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Live Performance from the visual arts in Ireland is currently a vibrant practice, grounded in responding with the physical body and psychological self.

There are many theories on how and why this kind of practice has developed,: with suggestions that such evolution is closely connected to the Troubles, amid which artists felt conventional forms of art making failed to express the experiences happening outside the door of the studio.

Coogan is a formidable practionner of this genre of Performance, putting her body to through demanding experiences in a quest to understand our embodied self. For further information on Coogan’s practice see http://www.amandacoogan.com

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Time, or what is called duration in Performance Art, is a critical element to the practice. Performance Art is a time-based practice. Durational work, generally anything over three hours, is a particular strand of practice and inevitably brings with it elements of endurance. Endurance comes in different forms; from, the grande endurance or masochistic performance to the petite endurance, occurring in performances that explore everyday life.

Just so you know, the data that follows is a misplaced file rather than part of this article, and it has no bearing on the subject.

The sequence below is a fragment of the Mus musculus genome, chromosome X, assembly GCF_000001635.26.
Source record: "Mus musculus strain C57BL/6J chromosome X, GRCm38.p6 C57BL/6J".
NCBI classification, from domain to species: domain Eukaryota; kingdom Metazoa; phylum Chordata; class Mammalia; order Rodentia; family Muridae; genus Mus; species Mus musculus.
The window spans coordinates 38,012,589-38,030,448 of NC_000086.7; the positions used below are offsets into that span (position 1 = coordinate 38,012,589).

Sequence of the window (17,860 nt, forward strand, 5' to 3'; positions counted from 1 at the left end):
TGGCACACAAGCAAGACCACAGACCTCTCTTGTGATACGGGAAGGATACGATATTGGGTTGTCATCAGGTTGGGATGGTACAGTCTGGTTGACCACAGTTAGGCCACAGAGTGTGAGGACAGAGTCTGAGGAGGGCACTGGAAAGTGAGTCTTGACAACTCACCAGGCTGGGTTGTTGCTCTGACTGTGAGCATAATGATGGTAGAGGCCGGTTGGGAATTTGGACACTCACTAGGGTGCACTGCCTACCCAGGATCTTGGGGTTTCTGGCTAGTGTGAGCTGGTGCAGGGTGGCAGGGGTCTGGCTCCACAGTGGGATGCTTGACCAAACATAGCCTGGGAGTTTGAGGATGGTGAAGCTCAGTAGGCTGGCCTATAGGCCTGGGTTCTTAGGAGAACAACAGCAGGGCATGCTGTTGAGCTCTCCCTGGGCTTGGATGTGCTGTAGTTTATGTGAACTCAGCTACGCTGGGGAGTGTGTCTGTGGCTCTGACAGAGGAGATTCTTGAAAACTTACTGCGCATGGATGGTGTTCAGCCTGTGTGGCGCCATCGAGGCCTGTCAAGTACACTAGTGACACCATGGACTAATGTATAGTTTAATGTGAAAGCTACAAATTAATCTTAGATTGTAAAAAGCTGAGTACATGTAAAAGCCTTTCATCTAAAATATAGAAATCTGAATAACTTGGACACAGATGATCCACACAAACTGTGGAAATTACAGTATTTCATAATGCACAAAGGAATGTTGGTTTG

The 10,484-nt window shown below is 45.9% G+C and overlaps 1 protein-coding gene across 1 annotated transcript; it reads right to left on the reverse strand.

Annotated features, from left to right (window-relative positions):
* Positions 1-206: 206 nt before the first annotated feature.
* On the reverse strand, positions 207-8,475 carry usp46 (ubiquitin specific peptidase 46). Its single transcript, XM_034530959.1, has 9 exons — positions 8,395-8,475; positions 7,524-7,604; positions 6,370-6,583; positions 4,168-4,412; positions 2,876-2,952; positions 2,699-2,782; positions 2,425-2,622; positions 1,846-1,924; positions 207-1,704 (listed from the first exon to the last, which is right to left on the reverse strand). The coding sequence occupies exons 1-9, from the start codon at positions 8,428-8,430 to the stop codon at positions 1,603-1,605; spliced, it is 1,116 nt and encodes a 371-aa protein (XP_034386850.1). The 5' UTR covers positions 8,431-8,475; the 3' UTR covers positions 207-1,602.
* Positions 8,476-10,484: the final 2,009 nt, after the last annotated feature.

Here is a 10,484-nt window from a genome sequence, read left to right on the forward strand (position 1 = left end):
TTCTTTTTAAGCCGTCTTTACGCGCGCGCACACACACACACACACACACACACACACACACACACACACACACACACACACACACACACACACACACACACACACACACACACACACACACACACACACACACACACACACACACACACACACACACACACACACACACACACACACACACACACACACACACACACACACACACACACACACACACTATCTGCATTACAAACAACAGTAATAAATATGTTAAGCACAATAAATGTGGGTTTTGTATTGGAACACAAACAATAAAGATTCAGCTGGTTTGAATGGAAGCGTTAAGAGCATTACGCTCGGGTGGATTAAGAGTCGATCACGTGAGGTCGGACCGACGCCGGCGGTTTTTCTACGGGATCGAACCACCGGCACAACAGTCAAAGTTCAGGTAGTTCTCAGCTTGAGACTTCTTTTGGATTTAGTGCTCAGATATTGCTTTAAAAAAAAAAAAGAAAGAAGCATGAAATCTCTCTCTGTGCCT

It is this particular quality of ‘Time’ that Cahill and Coogan are exploring with Yellow the Film. The metabolisim of the film is the antithesis of our normative screen consumption. There is only one take for each performance. The evolution of the ‘story’ of the perfromances happens in real time. Yet, when framed and pinned on screen this quality of real time, seconds, minutes, hours, meld into each other with the hypnotic quality of the sounds the performers make lapping over the viewer.

Performance Art is contingent on the presence of the body. The body, site, audience and time are it’s four pillars, with corporeal action the central axis. Artists turned to the physical body and brought an ‘aliveness’, a temporality and instability to artworks. The typical understanding of Performance Art is as a solo practice with the artist’s body-as-medium at it’s core;, an embodied practice. It is the action of the body, the authenticity of an activity, that frames a work as Performance Art.

For a further information on performance art practice see Coogan’s essay What is Performance Art?

http://www.imma.ie

Yellow is a collision between Live Performance Art and Film. How do you explore Live Performance Art with Film? Cahill and Coogan have, for the past number of years, worked together recording Live Performances from the Visual Arts. (Seven Steps for the Irish Museum of Modern Art and Accumulator for VISUAL Centre for Contemporary Art). It is out of these experiences they began to explore methods of doing justice to what they see as fundemental elements of Live Performance; duration, and the evolution of the physical experience of the performer. To this end Cahill constructed a rig for his camera that allowed freedom of movement with the camera and to record each four hour live performance in one take. Cahill became the seventh performer in the project, reacting to the live performance in an, immediate, embodied way.